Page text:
In our long-running series, "How I'm Making It," we talk to people making a living in the fashion industry about how they broke in and found success.
In an improbable twist, a traumatic shopping experience as a teenager would lead to a lifelong obsession with lingerie for Sarah Shotton. She developed size-F breasts quite early, and was heartbroken to learn the only options for her to wear were matronly and plain.
"I cried and cried and cried in the changing room; it had quite a detrimental effect on me, to the point that I didn't feel very confident about my body shape," Shotton says. "I was on the verge of being anorexic because I was trying to lose weight to try and fit in clothing, because I thought that my breasts should be smaller. I was going to get a breast reduction because of it. It was so stupid."
Shotton grew up on a farm in England's County Durham where she started riding horses from a very young age, and her uniform of jodhpurs and wellies left her with a desire for dresses and girlier things. As she became more and more obsessed with fashion — following labels like Vivienne Westwood and Zandra Rhodes — her mom told her to apply to the prestigious Central Saint Martins. Shotton did a foundational year and then a four-year degree in print, but she wasn't quite sure where she'd end up.
"I always thought I wanted to be a buyer, but I'm not very good with numbers or maths, so I don't know what I was thinking there," she says with a big laugh. "But 'Absolutely Fabulous' was on at that time, with Joanna Lumley and Jennifer Saunders, so I was like, 'Oh yes, I'd love to do that, and I wear Moschino, so why not?'"
It was a job answering phones at Agent Provocateur that would lead Shotton into lingerie design. It was her first official job in fashion, and she's been there ever since. Over the past 25 years, Shotton has steadily worked her way up the ladder, sending faxes, concepting window displays and designing lingerie to ultimately become the brand's creativedDirector.
She's also seen Agent Provocateur go through a lot of changes. Armed with a cup of chamomile tea, Shotton chatted with us over the phone from her London headquarters to detail why she's so loyal to Agent Provocateur, how she learned to design lingerie and what she still hopes to accomplish with the brand — oh, and why you've probably already seen her boobs before. Standard AP stuff.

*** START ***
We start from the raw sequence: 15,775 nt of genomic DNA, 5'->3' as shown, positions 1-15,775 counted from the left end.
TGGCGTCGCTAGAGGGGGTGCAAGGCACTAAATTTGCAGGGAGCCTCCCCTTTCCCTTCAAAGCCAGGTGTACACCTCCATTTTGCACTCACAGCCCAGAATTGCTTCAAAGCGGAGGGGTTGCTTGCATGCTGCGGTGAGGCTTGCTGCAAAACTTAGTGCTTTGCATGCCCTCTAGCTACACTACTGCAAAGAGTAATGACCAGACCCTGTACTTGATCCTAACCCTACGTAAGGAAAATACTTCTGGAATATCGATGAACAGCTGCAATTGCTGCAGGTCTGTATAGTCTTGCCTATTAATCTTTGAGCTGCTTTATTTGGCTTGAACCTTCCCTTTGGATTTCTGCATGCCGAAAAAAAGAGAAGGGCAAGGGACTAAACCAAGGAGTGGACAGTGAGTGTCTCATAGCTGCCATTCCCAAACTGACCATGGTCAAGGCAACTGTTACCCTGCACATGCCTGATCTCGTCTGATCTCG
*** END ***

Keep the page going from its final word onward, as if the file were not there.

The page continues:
What was Saint Martins like?
It was the '90s, when I was at Saint Martins; I graduated in '98. It was amazing to be at a college that was based in Soho; it was just a real privilege, really. They do leave you to your own devices; you're expected to get on with your projects on your own, and that's what the real world is like. I met a lot of really great people there, and it's quite intense — it's very competitive, especially by your final year. When I came out of that, I took six months off. I was like, "Oh my God, I need a break." [laughs] I actually moved back to the north of England because my final year, I just literally was flat out; I didn't really sleep. Everyone was just working, working, working, building their collections up.
What were your first jobs in fashion?
I used to work at a vintage store called Radio Days, which was really interesting; I learned a lot about vintage lingerie because the store had a big collection of '50s bustiers and '30s French knickers and slips. I was very curvy, and I was an F cup, and I could never get any sexy lingerie that would fit me, so in the vintage store that I worked in, I used to buy a lot of the bustiers and alter them to fit me.